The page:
Aviation Bosses Call for Reopening of UK–US Travel

By PA
June 7, 2021 Updated: June 7, 2021
Bosses from UK firms British Airways, Virgin Atlantic, and Heathrow Airport joined senior figures from the United States in calling for travel to reopen between the countries.They issued the plea at a joint virtual press conference held ahead of the meeting between Johnson and Biden in advance of the G7 summit in Cornwall.

The United States is currently on the UK’s amber list, which means arriving travellers must self-isolate for 10 days.

Virgin Atlantic chief executive Shai Weiss said travellers should be able to enter the UK from the United States without needing to quarantine.

He said: “There is no reason for the U.S. to be absent from the UK green list.

“This overly cautious approach fails to reap the benefits of the successful vaccination programmes in both the UK and the U.S.

“While transatlantic links with the U.S. are restricted, it’s costing UK economy £23 million each day.

“We urge Prime Minister Johnson and President Biden to lead the way in opening the skies, making it a top priority at the G7 summit.

“Customers, families, and businesses need to book and travel with confidence. After 15 months of restrictions, the time to act is now.”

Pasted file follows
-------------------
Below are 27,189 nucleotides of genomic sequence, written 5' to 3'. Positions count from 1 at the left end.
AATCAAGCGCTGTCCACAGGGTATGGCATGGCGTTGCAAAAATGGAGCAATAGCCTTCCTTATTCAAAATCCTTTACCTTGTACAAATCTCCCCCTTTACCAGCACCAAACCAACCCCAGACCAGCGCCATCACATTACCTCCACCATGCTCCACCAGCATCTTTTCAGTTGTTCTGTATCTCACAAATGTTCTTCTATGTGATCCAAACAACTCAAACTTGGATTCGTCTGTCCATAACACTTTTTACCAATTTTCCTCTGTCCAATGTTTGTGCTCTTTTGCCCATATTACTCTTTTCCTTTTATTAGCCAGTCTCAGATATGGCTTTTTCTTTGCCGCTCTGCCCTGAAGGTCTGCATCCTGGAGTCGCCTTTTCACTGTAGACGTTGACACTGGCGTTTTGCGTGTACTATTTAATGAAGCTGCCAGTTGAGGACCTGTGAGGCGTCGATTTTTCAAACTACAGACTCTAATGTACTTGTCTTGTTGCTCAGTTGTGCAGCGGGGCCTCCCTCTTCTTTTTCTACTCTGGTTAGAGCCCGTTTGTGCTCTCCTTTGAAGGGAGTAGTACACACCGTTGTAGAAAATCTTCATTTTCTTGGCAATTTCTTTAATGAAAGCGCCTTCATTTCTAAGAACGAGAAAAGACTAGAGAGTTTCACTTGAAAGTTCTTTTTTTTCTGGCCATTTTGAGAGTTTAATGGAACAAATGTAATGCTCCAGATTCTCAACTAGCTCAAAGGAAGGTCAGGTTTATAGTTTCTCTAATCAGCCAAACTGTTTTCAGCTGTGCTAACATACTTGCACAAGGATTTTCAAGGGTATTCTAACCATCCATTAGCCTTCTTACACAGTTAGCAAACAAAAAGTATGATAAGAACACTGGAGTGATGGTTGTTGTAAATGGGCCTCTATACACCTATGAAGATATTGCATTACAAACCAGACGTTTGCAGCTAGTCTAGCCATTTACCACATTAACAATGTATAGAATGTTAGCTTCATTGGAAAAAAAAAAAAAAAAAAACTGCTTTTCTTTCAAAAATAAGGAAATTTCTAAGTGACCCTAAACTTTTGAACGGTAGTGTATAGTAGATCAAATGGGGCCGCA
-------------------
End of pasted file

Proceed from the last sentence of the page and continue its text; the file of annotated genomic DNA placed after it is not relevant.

Sean Doyle, chairman and chief executive of British Airways, called on the men to “look to the science and base their judgments on a proper risk analysis.”

He said: “In the UK this means making the traffic light system fit for purpose, including a pathway to restriction-free travel for vaccinated travellers, and getting rid of complexity surrounding amber list countries, eliminating quarantine and reducing the number of tests passengers are required to take.”

Heathrow boss John Holland-Kaye said: “Connectivity between the UK and the US is one of the great engines of the global economy.

“The scientific data shows transatlantic travel and trade can be reopened safely, and every day that policymakers delay puts jobs, livelihoods, and the economic chances of hardworking folks across our countries at risk unnecessarily.

“We cannot continue to keep locked up indefinitely.”

By Neil Lancefield